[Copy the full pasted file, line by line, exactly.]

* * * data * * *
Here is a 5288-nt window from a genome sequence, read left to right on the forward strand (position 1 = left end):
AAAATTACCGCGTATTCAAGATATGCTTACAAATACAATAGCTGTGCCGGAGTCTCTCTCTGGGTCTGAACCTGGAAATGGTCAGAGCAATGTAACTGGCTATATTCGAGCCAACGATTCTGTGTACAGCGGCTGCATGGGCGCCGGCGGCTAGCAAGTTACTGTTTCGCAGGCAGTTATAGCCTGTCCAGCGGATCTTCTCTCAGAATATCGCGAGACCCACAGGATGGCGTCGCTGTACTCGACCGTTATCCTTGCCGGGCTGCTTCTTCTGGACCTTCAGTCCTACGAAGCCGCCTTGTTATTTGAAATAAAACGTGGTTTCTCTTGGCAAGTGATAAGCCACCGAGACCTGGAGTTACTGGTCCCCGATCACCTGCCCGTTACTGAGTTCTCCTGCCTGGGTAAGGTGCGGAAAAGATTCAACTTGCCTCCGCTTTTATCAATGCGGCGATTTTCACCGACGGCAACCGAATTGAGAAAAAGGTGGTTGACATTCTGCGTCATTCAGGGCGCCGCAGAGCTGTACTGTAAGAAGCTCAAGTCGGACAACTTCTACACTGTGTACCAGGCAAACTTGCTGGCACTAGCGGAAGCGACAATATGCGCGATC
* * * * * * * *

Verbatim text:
Here is a 5288-nt window from a genome sequence, read left to right on the forward strand (position 1 = left end):
AAAATTACCGCGTATTCAAGATATGCTTACAAATACAATAGCTGTGCCGGAGTCTCTCTCTGGGTCTGAACCTGGAAATGGTCAGAGCAATGTAACTGGCTATATTCGAGCCAACGATTCTGTGTACAGCGGCTGCATGGGCGCCGGCGGCTAGCAAGTTACTGTTTCGCAGGCAGTTATAGCCTGTCCAGCGGATCTTCTCTCAGAATATCGCGAGACCCACAGGATGGCGTCGCTGTACTCGACCGTTATCCTTGCCGGGCTGCTTCTTCTGGACCTTCAGTCCTACGAAGCCGCCTTGTTATTTGAAATAAAACGTGGTTTCTCTTGGCAAGTGATAAGCCACCGAGACCTGGAGTTACTGGTCCCCGATCACCTGCCCGTTACTGAGTTCTCCTGCCTGGGTAAGGTGCGGAAAAGATTCAACTTGCCTCCGCTTTTATCAATGCGGCGATTTTCACCGACGGCAACCGAATTGAGAAAAAGGTGGTTGACATTCTGCGTCATTCAGGGCGCCGCAGAGCTGTACTGTAAGAAGCTCAAGTCGGACAACTTCTACACTGTGTACCAGGCAAACTTGCTGGCACTAGCGGAAGCGACAATATGCGCGATC